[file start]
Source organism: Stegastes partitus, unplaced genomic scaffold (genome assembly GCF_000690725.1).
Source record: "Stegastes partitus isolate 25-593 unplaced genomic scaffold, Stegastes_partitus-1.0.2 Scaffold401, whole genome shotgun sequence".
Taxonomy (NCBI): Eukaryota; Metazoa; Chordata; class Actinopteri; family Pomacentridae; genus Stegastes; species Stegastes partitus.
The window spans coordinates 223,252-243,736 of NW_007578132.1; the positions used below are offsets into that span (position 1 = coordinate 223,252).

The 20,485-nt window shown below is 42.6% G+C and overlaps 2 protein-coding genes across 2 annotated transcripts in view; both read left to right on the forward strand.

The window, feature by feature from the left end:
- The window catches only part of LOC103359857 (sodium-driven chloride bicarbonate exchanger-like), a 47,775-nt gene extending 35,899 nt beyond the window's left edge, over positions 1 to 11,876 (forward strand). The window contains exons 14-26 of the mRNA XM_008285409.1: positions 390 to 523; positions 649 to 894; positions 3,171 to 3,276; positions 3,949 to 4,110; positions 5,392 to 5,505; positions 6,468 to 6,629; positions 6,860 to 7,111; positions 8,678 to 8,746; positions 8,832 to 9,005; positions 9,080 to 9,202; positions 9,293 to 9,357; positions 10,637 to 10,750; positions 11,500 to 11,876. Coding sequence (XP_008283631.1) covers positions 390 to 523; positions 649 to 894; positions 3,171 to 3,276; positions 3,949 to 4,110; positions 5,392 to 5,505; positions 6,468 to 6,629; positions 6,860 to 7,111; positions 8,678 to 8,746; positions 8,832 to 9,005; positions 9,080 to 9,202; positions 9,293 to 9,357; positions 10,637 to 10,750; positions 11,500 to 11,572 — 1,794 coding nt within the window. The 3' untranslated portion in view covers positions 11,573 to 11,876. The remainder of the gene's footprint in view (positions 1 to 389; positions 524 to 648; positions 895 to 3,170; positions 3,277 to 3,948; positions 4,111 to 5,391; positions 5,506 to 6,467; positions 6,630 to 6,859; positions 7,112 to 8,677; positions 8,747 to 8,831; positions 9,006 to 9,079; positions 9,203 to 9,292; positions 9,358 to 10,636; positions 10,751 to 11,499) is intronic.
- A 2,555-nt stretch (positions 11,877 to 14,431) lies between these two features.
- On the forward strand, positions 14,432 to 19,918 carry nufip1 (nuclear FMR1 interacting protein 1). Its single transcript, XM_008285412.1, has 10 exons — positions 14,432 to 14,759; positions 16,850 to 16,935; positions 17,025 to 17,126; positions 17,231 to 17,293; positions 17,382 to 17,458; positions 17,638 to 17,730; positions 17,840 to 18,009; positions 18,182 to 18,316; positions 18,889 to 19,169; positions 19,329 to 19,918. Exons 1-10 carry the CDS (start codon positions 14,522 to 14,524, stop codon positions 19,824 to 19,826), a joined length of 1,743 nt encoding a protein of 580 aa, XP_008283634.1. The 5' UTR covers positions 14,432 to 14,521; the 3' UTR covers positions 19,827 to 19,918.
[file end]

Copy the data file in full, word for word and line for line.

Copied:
Source organism: Stegastes partitus, unplaced genomic scaffold (genome assembly GCF_000690725.1).
Source record: "Stegastes partitus isolate 25-593 unplaced genomic scaffold, Stegastes_partitus-1.0.2 Scaffold401, whole genome shotgun sequence".
Taxonomy (NCBI): Eukaryota; Metazoa; Chordata; class Actinopteri; family Pomacentridae; genus Stegastes; species Stegastes partitus.
The window spans coordinates 223,252-243,736 of NW_007578132.1; the positions used below are offsets into that span (position 1 = coordinate 223,252).

The 20,485-nt window shown below is 42.6% G+C and overlaps 2 protein-coding genes across 2 annotated transcripts in view; both read left to right on the forward strand.

The window, feature by feature from the left end:
- The window catches only part of LOC103359857 (sodium-driven chloride bicarbonate exchanger-like), a 47,775-nt gene extending 35,899 nt beyond the window's left edge, over positions 1 to 11,876 (forward strand). The window contains exons 14-26 of the mRNA XM_008285409.1: positions 390 to 523; positions 649 to 894; positions 3,171 to 3,276; positions 3,949 to 4,110; positions 5,392 to 5,505; positions 6,468 to 6,629; positions 6,860 to 7,111; positions 8,678 to 8,746; positions 8,832 to 9,005; positions 9,080 to 9,202; positions 9,293 to 9,357; positions 10,637 to 10,750; positions 11,500 to 11,876. Coding sequence (XP_008283631.1) covers positions 390 to 523; positions 649 to 894; positions 3,171 to 3,276; positions 3,949 to 4,110; positions 5,392 to 5,505; positions 6,468 to 6,629; positions 6,860 to 7,111; positions 8,678 to 8,746; positions 8,832 to 9,005; positions 9,080 to 9,202; positions 9,293 to 9,357; positions 10,637 to 10,750; positions 11,500 to 11,572 — 1,794 coding nt within the window. The 3' untranslated portion in view covers positions 11,573 to 11,876. The remainder of the gene's footprint in view (positions 1 to 389; positions 524 to 648; positions 895 to 3,170; positions 3,277 to 3,948; positions 4,111 to 5,391; positions 5,506 to 6,467; positions 6,630 to 6,859; positions 7,112 to 8,677; positions 8,747 to 8,831; positions 9,006 to 9,079; positions 9,203 to 9,292; positions 9,358 to 10,636; positions 10,751 to 11,499) is intronic.
- A 2,555-nt stretch (positions 11,877 to 14,431) lies between these two features.
- On the forward strand, positions 14,432 to 19,918 carry nufip1 (nuclear FMR1 interacting protein 1). Its single transcript, XM_008285412.1, has 10 exons — positions 14,432 to 14,759; positions 16,850 to 16,935; positions 17,025 to 17,126; positions 17,231 to 17,293; positions 17,382 to 17,458; positions 17,638 to 17,730; positions 17,840 to 18,009; positions 18,182 to 18,316; positions 18,889 to 19,169; positions 19,329 to 19,918. Exons 1-10 carry the CDS (start codon positions 14,522 to 14,524, stop codon positions 19,824 to 19,826), a joined length of 1,743 nt encoding a protein of 580 aa, XP_008283634.1. The 5' UTR covers positions 14,432 to 14,521; the 3' UTR covers positions 19,827 to 19,918.